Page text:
As recently as the still-current Syrian civil war, Saudi Arabia and other Arab Gulf states either encouraged or turned a blind eye to the arming, financing and recruitment of jihadi fighters who battled Shiite militias and Iran-backed fighters.

But it was the shared effort of the United States, Saudi Arabia and Pakistan in the 1980s that may be reverberating loudest today. Bin Laden, along with other mujahedeen, were armed by and financed the CIA and kingdom in order to defeat Soviet forces in Afghanistan.

Years later, bin Laden would plot the 9/11 attacks from al-Qaida’s base in Afghanistan, sheltered by the Taliban — the group that, as of a few weeks ago, are back in power.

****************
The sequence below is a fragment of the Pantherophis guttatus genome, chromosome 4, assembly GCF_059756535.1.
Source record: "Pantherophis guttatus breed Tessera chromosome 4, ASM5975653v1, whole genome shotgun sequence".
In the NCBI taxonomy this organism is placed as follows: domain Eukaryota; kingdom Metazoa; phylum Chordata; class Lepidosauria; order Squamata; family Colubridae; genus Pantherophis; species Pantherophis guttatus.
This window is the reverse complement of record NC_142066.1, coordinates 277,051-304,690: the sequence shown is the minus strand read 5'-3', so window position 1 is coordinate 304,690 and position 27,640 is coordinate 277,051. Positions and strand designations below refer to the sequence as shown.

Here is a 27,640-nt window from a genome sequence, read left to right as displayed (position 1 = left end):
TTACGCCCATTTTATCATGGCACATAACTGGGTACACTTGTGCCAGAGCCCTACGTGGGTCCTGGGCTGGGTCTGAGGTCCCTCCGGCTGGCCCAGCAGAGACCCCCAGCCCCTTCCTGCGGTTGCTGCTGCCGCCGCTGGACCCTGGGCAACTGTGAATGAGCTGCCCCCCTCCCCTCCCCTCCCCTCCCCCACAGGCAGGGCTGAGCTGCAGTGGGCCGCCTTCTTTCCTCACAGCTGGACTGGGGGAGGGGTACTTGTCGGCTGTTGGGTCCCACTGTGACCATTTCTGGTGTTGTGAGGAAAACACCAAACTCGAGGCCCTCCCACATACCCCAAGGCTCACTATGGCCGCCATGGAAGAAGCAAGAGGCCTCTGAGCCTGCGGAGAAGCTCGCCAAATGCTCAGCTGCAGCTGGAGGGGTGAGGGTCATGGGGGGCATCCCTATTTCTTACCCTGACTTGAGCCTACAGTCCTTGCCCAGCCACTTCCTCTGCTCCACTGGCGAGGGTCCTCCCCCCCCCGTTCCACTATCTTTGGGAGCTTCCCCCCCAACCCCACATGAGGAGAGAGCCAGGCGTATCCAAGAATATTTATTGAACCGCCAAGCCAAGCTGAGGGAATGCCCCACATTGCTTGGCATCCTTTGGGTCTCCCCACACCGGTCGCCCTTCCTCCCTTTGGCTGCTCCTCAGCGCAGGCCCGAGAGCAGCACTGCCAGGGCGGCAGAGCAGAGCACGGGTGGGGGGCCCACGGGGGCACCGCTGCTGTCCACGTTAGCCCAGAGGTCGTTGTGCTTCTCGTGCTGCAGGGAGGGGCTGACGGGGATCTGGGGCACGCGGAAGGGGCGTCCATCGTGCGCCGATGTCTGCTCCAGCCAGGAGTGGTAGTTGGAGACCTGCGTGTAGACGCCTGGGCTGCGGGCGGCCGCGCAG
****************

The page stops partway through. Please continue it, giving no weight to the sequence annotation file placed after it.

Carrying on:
When judging Saudi Arabia, Dergham says, look at the wider strategic interests that have long underpinned U.S.-Saudi relations. “Americans just think Saudi Arabia equals 9/11,” she said. You know what? Wake up, and take a moment to smell the roses. This has been a partnership, an alliance with the United States for years and years.”

Dubai-based Associated Press journalist Aya Batrawy covers Saudi Arabia. Follow her on Twitter at http://twitter.com/ayaelb